(4) Finally, PODs will arguably fail to satisfy the difference principle due to the information and incentive problems they face, as I outlined in my last post. Incentive and information problems will significantly hamper economic efficiency and economic growth and so inequalities will fail to maximize the benefit of the least-advantaged.

So it turns out there are lots of reasons to think that even on Rawlsian grounds, PODs will be unjust. So it seems fair to conclude (based on what Rawls, O’Neill and Williamson have given us) that POD is not an eligible regime type. The best interpretation of Rawls’s two principles shows that welfare state capitalist regimes are the only eligible regime types, or so it seems to me.

III: POD is Unjust On (Unmodified) Rawlsian Grounds

In this post, I argued that property-owning democracies are unjust (i) because the arguments that property-owning democracy follows from Rawls’s two principles are weak and (ii) because there is good reason to think that property-owning democracies will frustrate the realization of Rawls’s two principles.

But we can make plausible modifications to Rawls’s two principles, as John Tomasi has. If these modifications are justified, then POD is flatly unjust. I’ll discuss those modifications and O’Neill and Williamson’s criticisms of Tomasi in their review in the next post (going up in the next few days).

  • Bill Woolsey

    I think your criticisms of property owning democracy amount to an assumption that such a scheme requires 100% marginal taxation on saving after some point. Perhaps those who advocate such regimes do advocate that–I don’t know.
    I also think that the critique confuses capital as net worth (assets minus liabilities) and capital as produced means of production (machines, buildings and equipment.) This may be following this literature. I don’t know. But it would be helpful to keep those two definitions straight.
    In my opinion, a regulation requiring all firms over a certain size to share ownership with workers — provide some of their pay in shares of stock–would not have extreme consequences. There are many reasons why this isn’t in the interest of workers (largely diversification of wealth,) but to me, it seems like it would be a modest inefficiency.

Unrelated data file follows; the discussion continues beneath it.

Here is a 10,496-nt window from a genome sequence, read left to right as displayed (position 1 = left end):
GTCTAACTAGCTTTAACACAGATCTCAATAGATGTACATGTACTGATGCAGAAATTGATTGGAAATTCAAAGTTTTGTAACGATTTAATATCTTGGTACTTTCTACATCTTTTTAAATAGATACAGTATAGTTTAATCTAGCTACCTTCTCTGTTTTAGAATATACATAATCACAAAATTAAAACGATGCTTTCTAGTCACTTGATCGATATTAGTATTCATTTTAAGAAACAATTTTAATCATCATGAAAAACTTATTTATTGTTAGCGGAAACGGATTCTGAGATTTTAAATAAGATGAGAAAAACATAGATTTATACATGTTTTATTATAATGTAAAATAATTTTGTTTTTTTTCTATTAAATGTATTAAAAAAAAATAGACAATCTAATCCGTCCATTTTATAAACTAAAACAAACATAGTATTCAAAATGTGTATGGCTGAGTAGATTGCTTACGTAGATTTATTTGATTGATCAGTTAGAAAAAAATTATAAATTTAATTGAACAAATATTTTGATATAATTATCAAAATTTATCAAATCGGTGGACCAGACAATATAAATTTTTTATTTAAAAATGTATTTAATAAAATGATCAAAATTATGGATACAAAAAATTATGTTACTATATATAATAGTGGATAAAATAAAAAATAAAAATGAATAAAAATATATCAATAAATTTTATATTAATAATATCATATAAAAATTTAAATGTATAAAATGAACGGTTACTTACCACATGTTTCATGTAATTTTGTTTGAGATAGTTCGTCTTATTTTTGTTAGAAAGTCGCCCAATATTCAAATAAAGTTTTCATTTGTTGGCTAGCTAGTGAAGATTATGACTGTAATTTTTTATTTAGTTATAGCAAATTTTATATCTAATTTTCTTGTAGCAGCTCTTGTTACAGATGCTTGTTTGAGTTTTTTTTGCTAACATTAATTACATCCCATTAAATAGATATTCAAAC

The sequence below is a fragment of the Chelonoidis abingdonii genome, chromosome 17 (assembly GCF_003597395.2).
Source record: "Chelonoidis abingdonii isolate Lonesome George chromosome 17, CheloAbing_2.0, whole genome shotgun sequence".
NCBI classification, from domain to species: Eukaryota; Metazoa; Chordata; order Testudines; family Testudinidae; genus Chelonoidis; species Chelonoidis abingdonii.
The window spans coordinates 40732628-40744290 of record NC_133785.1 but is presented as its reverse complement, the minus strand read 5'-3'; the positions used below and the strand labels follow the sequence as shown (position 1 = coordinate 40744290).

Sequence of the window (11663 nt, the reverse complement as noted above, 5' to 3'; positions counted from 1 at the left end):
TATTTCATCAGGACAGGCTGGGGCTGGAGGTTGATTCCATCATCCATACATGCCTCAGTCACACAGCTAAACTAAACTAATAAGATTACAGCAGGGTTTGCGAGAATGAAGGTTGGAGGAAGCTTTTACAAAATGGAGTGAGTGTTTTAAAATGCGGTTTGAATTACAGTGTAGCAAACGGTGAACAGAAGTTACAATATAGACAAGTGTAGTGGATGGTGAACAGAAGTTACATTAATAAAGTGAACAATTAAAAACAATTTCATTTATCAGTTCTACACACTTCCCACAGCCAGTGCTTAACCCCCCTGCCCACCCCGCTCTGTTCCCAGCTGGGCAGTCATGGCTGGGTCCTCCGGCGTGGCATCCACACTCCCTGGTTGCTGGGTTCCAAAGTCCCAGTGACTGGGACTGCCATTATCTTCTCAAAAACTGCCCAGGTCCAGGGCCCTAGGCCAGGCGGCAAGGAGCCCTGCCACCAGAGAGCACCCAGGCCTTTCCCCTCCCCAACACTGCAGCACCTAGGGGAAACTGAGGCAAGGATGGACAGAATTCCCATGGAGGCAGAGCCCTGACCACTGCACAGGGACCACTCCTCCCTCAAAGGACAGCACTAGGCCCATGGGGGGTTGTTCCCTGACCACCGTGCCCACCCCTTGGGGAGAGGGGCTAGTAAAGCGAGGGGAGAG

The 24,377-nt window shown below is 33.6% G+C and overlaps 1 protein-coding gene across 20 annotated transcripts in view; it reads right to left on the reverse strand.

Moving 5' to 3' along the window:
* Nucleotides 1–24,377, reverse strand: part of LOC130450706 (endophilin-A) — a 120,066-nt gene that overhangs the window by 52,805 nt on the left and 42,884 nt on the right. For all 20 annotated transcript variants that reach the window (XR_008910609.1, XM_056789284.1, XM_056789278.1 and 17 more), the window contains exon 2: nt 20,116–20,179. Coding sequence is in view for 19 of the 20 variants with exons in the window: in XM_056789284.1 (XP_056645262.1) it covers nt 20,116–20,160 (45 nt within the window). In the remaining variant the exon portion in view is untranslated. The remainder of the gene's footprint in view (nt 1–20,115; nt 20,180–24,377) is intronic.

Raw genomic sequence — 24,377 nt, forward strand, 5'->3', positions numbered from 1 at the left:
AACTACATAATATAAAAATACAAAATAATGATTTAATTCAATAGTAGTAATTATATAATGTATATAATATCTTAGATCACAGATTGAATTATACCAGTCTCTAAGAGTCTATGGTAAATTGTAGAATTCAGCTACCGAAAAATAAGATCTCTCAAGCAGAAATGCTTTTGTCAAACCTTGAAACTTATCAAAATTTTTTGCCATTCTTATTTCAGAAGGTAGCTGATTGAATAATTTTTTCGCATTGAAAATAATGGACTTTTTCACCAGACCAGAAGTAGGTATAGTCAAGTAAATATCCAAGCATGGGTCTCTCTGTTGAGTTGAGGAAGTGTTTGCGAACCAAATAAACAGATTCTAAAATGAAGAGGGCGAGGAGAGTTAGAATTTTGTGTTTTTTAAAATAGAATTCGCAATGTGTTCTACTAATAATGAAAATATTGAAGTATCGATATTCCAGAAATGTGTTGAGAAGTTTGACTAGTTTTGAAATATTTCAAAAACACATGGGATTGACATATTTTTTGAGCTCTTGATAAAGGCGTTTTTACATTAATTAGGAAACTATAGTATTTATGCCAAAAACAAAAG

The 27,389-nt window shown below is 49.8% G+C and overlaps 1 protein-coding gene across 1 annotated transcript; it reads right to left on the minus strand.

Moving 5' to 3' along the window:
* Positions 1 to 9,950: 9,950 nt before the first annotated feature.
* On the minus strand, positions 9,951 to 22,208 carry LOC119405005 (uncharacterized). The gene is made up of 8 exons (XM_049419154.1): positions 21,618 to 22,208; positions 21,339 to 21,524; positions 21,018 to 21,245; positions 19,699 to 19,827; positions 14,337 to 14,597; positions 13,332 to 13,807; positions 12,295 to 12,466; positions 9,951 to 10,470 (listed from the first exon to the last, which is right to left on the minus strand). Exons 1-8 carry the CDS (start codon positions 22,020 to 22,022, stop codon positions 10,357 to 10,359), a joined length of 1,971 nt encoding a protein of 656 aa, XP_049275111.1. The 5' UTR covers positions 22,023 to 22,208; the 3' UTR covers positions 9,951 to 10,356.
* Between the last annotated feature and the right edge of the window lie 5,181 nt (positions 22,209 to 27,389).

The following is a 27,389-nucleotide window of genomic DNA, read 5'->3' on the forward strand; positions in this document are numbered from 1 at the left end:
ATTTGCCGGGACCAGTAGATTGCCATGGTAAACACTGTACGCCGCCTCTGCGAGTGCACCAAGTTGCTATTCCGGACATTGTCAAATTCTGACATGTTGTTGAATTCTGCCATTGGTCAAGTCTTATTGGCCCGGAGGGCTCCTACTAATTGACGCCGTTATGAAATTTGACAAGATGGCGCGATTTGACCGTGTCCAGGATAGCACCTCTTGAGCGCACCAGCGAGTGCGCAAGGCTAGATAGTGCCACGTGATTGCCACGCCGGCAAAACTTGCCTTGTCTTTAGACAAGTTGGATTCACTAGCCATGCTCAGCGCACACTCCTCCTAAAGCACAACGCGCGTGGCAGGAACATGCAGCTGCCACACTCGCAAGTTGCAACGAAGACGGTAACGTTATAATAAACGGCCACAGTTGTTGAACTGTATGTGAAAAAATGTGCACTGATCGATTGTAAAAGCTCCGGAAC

Even if all shares of stock belong to workers, they can (and almost certainly would) use debt finance. While those who save (and make bequests/inherit) “capital” in the sense of net worth, would not have a dominant role in the management of any firm, they could still have lots of wealth. And, of course, as creditors, to firms, they could have substantial influence anyway.
    This is where we end up with restricting saving. If someone earns a high income and consumes it all now, they don’t accumulate wealth of any sort (whether direct ownership of capital goods or debt instruments representing loans to those who own capital goods.) It seems to be that most of the political concerns reflect wealth and would require extra taxation of saving.
    That is, of course, inefficient. Saving and investment increases total output, and so restricting this means that there is less income to distribute, including to the least well off.
    Standard economic theory is that taxing income is inefficient because it taxes saving. The efficient approach is to tax consumption rather than saving. So, the idea of a 100% marginal tax rate on saving after some point seems a bit wrongheaded.
    Maybe someday I can explore this literature more. It seems interesting.

    • TracyW

      Requiring all firms over a certain size to share ownership with workers as in the sense of providing some of their pay in shares of stock may not have extreme consequences, but it’s not property owning democracy either, which as I understand it calls for all individuals to have access to a share of society’s productive ownership and/or wealth, not just those who happen to work in large firms.

  • TracyW

    There is also the concern that too much dispersal of capital leaves us with no one rich enough to take on the government through the courts, or to sponsor independent think tanks.

  • Murali

    I haven’t fully followed all the posts in this series, but why are we supposing that a property owning democracy will be very statist and not more like a left libertarian regime. So, freed markets with drastically fewer interventions will lead to less bossism and less inequality. I’d have expected Long et al to have chimed in by now to note that dispersion of capital need not occur through the operation of the state.